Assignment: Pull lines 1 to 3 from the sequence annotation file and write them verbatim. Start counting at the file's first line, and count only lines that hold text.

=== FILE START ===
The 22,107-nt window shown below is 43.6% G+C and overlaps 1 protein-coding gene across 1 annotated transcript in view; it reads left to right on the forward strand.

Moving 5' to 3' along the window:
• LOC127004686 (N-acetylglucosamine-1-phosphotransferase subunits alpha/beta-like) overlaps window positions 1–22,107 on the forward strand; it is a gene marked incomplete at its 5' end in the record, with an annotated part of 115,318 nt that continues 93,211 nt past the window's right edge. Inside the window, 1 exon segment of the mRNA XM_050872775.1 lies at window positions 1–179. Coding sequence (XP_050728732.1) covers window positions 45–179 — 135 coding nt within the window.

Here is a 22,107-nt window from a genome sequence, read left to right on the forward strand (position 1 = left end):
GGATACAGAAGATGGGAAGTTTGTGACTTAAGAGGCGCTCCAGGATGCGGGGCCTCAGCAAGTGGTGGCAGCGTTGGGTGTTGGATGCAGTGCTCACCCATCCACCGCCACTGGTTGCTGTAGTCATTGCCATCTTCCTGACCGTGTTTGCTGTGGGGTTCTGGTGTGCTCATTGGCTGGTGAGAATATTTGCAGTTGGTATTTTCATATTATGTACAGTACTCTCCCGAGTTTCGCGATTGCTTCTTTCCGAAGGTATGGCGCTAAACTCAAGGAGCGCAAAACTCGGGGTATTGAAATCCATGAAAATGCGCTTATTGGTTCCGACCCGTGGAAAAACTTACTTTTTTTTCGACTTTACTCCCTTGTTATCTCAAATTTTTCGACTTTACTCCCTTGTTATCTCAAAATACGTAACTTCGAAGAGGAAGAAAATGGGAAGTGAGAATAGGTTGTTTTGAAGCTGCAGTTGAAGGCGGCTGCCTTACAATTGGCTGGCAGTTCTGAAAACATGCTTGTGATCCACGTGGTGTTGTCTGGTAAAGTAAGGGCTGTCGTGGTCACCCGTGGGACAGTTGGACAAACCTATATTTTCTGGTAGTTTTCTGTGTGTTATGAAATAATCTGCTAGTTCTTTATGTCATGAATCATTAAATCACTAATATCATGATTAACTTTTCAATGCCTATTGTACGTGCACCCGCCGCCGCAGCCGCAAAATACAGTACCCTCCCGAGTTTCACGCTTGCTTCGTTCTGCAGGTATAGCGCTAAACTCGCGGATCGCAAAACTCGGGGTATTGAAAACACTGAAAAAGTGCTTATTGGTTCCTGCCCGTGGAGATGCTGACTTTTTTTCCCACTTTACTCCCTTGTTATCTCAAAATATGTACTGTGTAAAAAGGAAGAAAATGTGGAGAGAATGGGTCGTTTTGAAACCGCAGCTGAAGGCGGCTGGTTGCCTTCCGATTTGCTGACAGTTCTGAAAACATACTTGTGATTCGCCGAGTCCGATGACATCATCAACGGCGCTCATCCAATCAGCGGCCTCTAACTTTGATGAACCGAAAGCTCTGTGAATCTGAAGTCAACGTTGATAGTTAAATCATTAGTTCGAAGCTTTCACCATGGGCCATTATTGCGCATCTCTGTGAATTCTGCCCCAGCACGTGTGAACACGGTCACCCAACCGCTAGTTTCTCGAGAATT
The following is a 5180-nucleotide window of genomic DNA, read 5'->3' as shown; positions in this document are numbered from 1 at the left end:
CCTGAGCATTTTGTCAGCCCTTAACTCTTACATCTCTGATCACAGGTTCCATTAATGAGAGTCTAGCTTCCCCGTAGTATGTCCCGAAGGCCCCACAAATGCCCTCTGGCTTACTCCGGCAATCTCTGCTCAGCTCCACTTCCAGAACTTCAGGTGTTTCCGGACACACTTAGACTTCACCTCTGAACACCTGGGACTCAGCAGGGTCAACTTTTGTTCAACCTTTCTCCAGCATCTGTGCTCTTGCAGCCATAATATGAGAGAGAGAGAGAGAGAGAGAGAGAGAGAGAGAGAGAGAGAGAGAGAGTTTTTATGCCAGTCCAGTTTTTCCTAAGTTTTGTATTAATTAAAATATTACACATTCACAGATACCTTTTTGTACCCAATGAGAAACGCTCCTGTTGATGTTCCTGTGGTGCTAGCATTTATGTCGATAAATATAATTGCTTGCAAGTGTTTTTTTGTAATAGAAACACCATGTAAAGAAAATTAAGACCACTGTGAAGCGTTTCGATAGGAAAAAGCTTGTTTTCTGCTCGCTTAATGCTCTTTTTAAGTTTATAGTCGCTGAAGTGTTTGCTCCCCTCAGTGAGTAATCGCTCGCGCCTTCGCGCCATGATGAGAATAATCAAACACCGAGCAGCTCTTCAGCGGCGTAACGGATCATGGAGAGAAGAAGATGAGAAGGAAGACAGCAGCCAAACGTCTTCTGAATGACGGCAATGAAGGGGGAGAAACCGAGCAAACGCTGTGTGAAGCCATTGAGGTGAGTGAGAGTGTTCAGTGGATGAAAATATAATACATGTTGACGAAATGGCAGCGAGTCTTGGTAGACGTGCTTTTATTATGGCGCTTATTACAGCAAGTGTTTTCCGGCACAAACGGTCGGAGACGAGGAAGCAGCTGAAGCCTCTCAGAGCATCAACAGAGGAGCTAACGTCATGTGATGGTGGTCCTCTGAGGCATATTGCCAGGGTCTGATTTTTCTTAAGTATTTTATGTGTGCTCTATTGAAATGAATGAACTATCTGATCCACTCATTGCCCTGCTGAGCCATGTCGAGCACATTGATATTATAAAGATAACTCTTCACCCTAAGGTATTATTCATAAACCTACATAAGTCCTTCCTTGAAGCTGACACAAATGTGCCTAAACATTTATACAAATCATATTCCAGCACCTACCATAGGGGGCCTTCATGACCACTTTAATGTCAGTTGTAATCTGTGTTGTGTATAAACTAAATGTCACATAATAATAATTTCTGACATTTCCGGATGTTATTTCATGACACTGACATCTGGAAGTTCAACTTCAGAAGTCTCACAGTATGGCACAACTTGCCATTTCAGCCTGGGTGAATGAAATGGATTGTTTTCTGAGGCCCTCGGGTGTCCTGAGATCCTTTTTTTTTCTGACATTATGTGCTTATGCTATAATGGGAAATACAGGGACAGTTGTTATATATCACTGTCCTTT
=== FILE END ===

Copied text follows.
The 22,107-nt window shown below is 43.6% G+C and overlaps 1 protein-coding gene across 1 annotated transcript in view; it reads left to right on the forward strand.

Moving 5' to 3' along the window:
• LOC127004686 (N-acetylglucosamine-1-phosphotransferase subunits alpha/beta-like) overlaps window positions 1–22,107 on the forward strand; it is a gene marked incomplete at its 5' end in the record, with an annotated part of 115,318 nt that continues 93,211 nt past the window's right edge. Inside the window, 1 exon segment of the mRNA XM_050872775.1 lies at window positions 1–179. Coding sequence (XP_050728732.1) covers window positions 45–179 — 135 coding nt within the window.